Dry vs Wet production?

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Dry vs Wet

Dry
5
63%
Wet
3
38%
 
Total votes: 8

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LupineSound
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Dry vs Wet production?

Post by LupineSound » Mon Dec 08, 2014 10:05 am

I've been reading that Rick Rubin book and he's unapologetically in favor of dry mixes. So went back and listened through most of his discography trying to ascertain what a 'dry' mix is. I think I mostly get it now--no room sound/ambience. It certainly gives the in-your-face kind of feeling, but to me, all the instruments sound like disembodied sounds floating in space. I suppose on the other end of the spectrum would be something like a Police record where you can almost close your eyes and see the band playing in their stage arrangement.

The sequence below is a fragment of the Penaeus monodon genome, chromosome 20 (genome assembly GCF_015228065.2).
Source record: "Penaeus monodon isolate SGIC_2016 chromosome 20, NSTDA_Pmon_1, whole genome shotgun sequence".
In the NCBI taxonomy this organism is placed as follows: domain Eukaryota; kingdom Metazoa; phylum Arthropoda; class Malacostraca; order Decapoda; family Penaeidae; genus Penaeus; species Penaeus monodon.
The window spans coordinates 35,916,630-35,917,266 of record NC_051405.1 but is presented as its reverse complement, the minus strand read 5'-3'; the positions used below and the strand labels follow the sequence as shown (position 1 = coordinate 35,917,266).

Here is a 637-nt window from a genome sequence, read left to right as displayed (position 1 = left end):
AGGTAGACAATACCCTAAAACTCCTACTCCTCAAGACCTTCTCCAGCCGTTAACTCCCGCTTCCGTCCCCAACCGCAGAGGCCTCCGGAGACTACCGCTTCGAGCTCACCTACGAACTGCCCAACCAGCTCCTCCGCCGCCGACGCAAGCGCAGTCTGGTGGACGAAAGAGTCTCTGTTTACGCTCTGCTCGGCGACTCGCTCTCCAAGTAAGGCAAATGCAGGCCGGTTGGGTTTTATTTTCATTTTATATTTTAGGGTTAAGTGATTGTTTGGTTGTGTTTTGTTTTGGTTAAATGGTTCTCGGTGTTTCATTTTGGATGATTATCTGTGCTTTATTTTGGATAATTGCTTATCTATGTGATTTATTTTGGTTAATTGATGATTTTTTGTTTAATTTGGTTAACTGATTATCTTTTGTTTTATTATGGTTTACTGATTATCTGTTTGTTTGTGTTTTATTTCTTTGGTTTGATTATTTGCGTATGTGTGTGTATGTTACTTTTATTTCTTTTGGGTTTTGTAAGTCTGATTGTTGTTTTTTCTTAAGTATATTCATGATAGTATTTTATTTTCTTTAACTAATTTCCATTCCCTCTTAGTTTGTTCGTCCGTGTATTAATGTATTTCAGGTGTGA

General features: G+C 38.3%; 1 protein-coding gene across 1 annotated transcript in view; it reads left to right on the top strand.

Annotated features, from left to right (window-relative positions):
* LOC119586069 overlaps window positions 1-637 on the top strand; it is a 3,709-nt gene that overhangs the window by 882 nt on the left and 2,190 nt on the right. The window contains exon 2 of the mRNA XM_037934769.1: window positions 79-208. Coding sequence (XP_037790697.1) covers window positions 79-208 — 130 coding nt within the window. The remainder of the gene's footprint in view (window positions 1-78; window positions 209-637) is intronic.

So... what do you like better and why? Does it depend on the genre?

I imagine Jazz with no ambiance might sound hella weird. Whereas too much room in a metal recording can sorta soften it's edges (in a bad way). I feel like drier is the more modern sound...

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Post by Gregg Juke » Mon Dec 08, 2014 1:22 pm

I voted "wet" because there is no nuanced, middle-ground answer available, which would of course be more like real world mixing for most of us-- "It depends."

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Post by kslight » Mon Dec 08, 2014 2:09 pm

Rick Rubin isn't even present for 95% of his modern productions so regardless of his credits, I don't care what he thinks.

Doesn't really explain that snare sound on Give It Away.